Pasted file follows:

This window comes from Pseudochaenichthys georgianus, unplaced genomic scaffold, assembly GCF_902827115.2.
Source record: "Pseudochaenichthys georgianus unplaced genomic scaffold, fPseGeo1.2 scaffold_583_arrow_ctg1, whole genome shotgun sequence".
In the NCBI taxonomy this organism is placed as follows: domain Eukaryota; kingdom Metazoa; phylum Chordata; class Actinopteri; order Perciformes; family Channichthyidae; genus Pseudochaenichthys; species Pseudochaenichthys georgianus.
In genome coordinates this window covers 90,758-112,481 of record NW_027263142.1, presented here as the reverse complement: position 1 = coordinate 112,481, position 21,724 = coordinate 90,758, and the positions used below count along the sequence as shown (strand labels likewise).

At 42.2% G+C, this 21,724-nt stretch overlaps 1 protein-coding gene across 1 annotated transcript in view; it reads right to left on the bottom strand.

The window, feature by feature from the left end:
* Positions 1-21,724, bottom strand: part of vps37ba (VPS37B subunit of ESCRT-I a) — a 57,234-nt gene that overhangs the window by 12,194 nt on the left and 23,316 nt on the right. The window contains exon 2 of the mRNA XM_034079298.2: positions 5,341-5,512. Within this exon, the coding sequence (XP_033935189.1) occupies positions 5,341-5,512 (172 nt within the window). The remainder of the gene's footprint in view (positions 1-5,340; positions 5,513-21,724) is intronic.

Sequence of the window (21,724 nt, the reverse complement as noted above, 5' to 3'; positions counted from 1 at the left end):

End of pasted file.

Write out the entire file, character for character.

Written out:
This window comes from Pseudochaenichthys georgianus, unplaced genomic scaffold, assembly GCF_902827115.2.
Source record: "Pseudochaenichthys georgianus unplaced genomic scaffold, fPseGeo1.2 scaffold_583_arrow_ctg1, whole genome shotgun sequence".
In the NCBI taxonomy this organism is placed as follows: domain Eukaryota; kingdom Metazoa; phylum Chordata; class Actinopteri; order Perciformes; family Channichthyidae; genus Pseudochaenichthys; species Pseudochaenichthys georgianus.
In genome coordinates this window covers 90,758-112,481 of record NW_027263142.1, presented here as the reverse complement: position 1 = coordinate 112,481, position 21,724 = coordinate 90,758, and the positions used below count along the sequence as shown (strand labels likewise).

At 42.2% G+C, this 21,724-nt stretch overlaps 1 protein-coding gene across 1 annotated transcript in view; it reads right to left on the bottom strand.

The window, feature by feature from the left end:
* Positions 1-21,724, bottom strand: part of vps37ba (VPS37B subunit of ESCRT-I a) — a 57,234-nt gene that overhangs the window by 12,194 nt on the left and 23,316 nt on the right. The window contains exon 2 of the mRNA XM_034079298.2: positions 5,341-5,512. Within this exon, the coding sequence (XP_033935189.1) occupies positions 5,341-5,512 (172 nt within the window). The remainder of the gene's footprint in view (positions 1-5,340; positions 5,513-21,724) is intronic.

Sequence of the window (21,724 nt, the reverse complement as noted above, 5' to 3'; positions counted from 1 at the left end):